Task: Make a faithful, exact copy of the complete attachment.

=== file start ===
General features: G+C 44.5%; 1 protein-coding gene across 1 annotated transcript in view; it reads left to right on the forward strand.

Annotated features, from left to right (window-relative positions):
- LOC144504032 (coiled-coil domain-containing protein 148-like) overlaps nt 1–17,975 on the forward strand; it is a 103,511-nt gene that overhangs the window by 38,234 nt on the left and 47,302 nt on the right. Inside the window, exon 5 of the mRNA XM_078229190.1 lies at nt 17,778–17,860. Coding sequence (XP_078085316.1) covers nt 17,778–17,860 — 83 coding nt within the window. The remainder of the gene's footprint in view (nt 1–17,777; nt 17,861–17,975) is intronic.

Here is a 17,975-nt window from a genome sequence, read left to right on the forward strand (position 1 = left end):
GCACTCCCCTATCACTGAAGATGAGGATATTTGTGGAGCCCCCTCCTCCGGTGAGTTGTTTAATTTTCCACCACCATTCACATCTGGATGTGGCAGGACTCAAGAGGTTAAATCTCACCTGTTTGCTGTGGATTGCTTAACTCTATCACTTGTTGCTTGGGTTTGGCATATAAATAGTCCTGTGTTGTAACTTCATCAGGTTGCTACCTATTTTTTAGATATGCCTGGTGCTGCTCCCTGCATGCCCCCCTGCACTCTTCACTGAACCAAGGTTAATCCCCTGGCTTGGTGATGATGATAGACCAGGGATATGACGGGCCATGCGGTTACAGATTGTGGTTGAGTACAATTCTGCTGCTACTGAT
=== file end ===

General features: G+C 44.5%; 1 protein-coding gene across 1 annotated transcript in view; it reads left to right on the forward strand.

Annotated features, from left to right (window-relative positions):
- LOC144504032 (coiled-coil domain-containing protein 148-like) overlaps nt 1–17,975 on the forward strand; it is a 103,511-nt gene that overhangs the window by 38,234 nt on the left and 47,302 nt on the right. Inside the window, exon 5 of the mRNA XM_078229190.1 lies at nt 17,778–17,860. Coding sequence (XP_078085316.1) covers nt 17,778–17,860 — 83 coding nt within the window. The remainder of the gene's footprint in view (nt 1–17,777; nt 17,861–17,975) is intronic.

Here is a 17,975-nt window from a genome sequence, read left to right on the forward strand (position 1 = left end):
GCACTCCCCTATCACTGAAGATGAGGATATTTGTGGAGCCCCCTCCTCCGGTGAGTTGTTTAATTTTCCACCACCATTCACATCTGGATGTGGCAGGACTCAAGAGGTTAAATCTCACCTGTTTGCTGTGGATTGCTTAACTCTATCACTTGTTGCTTGGGTTTGGCATATAAATAGTCCTGTGTTGTAACTTCATCAGGTTGCTACCTATTTTTTAGATATGCCTGGTGCTGCTCCCTGCATGCCCCCCTGCACTCTTCACTGAACCAAGGTTAATCCCCTGGCTTGGTGATGATGATAGACCAGGGATATGACGGGCCATGCGGTTACAGATTGTGGTTGAGTACAATTCTGCTGCTACTGAT